Wednesday, February 24, 2010

The Voelker Camp in Winter

One of the neatest things about writing The Fiberglass Manifesto has been the people that I have met in the process. Last week I received an email from Adam Tsaloff who mentioned that he enjoyed reading T.F.M., the exposure to several rod builders, and also explained that he was the oldest grandson of Michigan Supreme Court Judge and Writer John Voelker, pen name Robert Traver.

During our email exchange Adam talked about "The Camp" on Frenchman's Pond and he passed along a few photographs that his Uncle Woody had taken early this winter after everything that been buttoned up. Adam wrote of a few memories about spending time with his grandfather that I am honored to share.

“The camp lays still during the winter months, visited by an occasional rabbit hunter or a band of revelers on cross country skies or snow shoes. My Grandfather would ski into camp with friends and put a fire in the Franklin Stove to chase the winter chill out of the cabin. They would mix a few Old Fashioned or drink mulled wine out of their wine skins and pop popcorn over the fire."



"I went along on a few of those outings as a kid, and usually wound up skiing around outside while the laughter echoed out of the cabin. I would busy myself by looking at the pond and surrounding woods. Even in the dead of winter the pond would never freeze completely over. Open spots would reveal where a spring bubbled up from below. I would mark those spots in my mind and revisit them on the hot days of late summer. There I would throw hopper patterns with my 8’glass Fenwick six weight that my Grandfather bought me at the local sporting goods store. On occasion, I would be rewarded for my craftiness and provoke a swirl from a large Brookie that had claimed the spot to fin in the cool water.”

I've long enjoyed the writing of John Voelker and these photographs were certainly an insight into his most sacred haunt at a time of the year that most of us have never before seen.

5 comments:

james deloria said...

Hi Cameron. I'm James and this is the first I've seen your site. Pretty cool. Last night Adam mentioned that he had some comments on here. I first met his gramps some 36 years ago in the NMU library in Marquette Mi. I was star-struck and ran the 3 blocks back to my apartment for my already tattered first edition copy of "Trout Madness" to have him sign. When I got back he was already gone. That summer 2 college buddies and I mounted a holy grail to see the fabled pond. When we hit a No Trespassing sign we ditched the jeep and adopted the Woody Guthrie technique of walking in backwards and seeing nothing on the back of the sign, continued our quest. After what seemed like hours of hot dusty hiking we came upon the infamous "Cribbage Champion of the UP" sign signifying that we had found shangri la! We each took one hasty ceremonial cast and got the hell out of there. Some 34 years later through a mutual friend I found myself sharing a camp on the AuSable with Adam. After relating this tale I received merciful exoneration with which I can only hope the honorable justice Voelker would agree!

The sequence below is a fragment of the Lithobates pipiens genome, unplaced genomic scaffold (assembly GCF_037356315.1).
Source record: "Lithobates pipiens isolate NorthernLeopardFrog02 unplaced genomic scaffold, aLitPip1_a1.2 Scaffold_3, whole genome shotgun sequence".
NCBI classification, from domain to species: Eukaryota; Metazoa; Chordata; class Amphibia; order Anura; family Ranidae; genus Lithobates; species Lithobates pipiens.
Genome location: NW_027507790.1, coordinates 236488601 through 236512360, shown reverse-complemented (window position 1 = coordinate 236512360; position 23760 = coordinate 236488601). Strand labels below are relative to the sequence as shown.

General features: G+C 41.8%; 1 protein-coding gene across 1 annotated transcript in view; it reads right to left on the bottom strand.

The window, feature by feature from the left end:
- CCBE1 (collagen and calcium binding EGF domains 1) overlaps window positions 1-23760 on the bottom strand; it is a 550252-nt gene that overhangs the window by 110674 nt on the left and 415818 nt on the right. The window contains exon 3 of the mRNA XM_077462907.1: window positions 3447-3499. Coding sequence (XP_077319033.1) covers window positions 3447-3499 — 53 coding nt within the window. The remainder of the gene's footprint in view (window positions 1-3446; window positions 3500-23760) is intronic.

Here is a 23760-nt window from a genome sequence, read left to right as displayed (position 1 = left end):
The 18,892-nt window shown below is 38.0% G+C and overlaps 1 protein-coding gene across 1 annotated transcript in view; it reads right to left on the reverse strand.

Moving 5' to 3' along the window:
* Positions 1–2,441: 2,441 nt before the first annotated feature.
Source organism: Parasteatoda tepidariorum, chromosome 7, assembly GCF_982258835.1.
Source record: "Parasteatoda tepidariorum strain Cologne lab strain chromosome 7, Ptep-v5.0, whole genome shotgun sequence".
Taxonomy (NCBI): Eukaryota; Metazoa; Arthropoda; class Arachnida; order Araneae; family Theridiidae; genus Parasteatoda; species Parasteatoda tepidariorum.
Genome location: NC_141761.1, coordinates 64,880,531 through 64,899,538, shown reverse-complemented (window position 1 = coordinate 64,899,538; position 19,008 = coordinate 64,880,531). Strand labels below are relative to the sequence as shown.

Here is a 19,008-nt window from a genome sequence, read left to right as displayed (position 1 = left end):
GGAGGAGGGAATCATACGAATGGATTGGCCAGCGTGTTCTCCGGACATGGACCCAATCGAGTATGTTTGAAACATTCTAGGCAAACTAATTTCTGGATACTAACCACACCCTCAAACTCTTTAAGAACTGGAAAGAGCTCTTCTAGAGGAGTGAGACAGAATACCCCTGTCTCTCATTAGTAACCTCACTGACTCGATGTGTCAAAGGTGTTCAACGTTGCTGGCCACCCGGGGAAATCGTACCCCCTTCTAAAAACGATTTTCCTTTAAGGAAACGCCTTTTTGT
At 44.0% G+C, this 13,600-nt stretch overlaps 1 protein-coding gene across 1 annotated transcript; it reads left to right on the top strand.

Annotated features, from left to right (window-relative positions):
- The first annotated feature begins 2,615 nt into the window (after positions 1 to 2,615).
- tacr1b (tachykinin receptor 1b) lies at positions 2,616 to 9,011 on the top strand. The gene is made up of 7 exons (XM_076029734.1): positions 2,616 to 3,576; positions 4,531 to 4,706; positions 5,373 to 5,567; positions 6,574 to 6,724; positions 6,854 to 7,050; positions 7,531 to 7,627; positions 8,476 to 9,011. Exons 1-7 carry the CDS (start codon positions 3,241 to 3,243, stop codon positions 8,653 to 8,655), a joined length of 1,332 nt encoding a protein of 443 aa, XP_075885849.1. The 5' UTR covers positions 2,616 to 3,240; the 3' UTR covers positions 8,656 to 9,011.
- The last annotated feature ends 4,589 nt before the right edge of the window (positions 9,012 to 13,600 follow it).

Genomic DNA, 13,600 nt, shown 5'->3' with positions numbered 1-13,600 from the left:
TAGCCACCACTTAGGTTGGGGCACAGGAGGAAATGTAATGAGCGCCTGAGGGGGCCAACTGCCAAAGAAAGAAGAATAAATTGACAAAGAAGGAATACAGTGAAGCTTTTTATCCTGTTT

Cameron Mortenson said...

James...I really appreciate you sharing that story. What a neat set of memories and experiences. Your account of "merciful exoneration" made me laugh.

Cofisher said...

Cameron, thanks to you and Adam for letting us have a peek at the "life" of one of my favorite authors. Of course it was made even more special by the inclusion of the photos.

Thanks also to James Deloria for the humorous recalling of his adventure.

Dan said...

Cameron, check out a book called Voelkers Pond by Ed Wargin and James McCullough. It has many photos and wonderful essays that delve into the life of the Judge and Frenchman's Pond.

Cameron Mortenson said...

Dan...I have that book and it is really excellent. It was neat comparing those photographs with these just to see how the place looks so different in winter.